Spring springs at the end of this month, which may come as a shock if you’re still donned in layers of sweaters or defrosting your car windows in the morning. But a brand new season really is on the way and sooner than you can say “April showers” lawnmowers, hedge trimmers and spades will return from their winter hibernation in your garage or shed.
Here are three important cleaning, fertilizing and mowing tips to get your spring lawn lush again:
- Even Leavin’: Half a year of rain, snow and wind has probably dried out your lawn and left it patchy and uneven. Start with a light raking to remove stray leaves as well as a heavier rake or dethatcher to untangle dense ground roots, which make it hard to resuscitate the soil. Then use a shovel to lower raised areas and fill in spots where the soil has eroded. This will make it easier to mow your lawn more evenly later.
- Reseeding: Before spreading seeds, find out which are most appropriate to your part of the country. Sunlight and temperature can also impact how successful your grass seeds grow so wait until a few warm spring days ideally above 65F before you start. Consider a soil test to help you determine which nutrients your garden is missing. Then water and fertilize your lawn at regular intervals. Ask your gardening expert if you’re not sure.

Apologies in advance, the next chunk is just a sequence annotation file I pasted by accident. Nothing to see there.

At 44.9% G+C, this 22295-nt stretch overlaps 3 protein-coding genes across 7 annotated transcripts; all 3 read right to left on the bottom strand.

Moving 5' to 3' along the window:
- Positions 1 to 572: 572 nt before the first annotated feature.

- Water: A healthy lawn needs about an inch of water a week. Rain is preferable so unless it hasn’t rained for three weeks or more, there’s no need for the sprinkler. When it is called for, 15-20 minutes for each area of your lawn is more than enough.
- Whoa on the mow: A tall, thick lawn makes it more difficult for weeds to establish themselves and also helps the soil retain moisture, so avoid mowing your grass too low or too often once a week will do. Also keep in mind that a low mow removes many of the nutrients stores in grass leaves, inhibiting their growth and making them less healthy.
Given up on your lawn? Here are some low maintenance alternatives to grass turf.
What are your proven dos and don’ts for keeping your lawn in shape? Share them now in the Shop Talk Blog community forum!
Did you know: 4 million plants in your garden
Each blade of grass is actually an individual plant. That means a typical lawn contains as many as 4 million grass plants. How about that? (Source)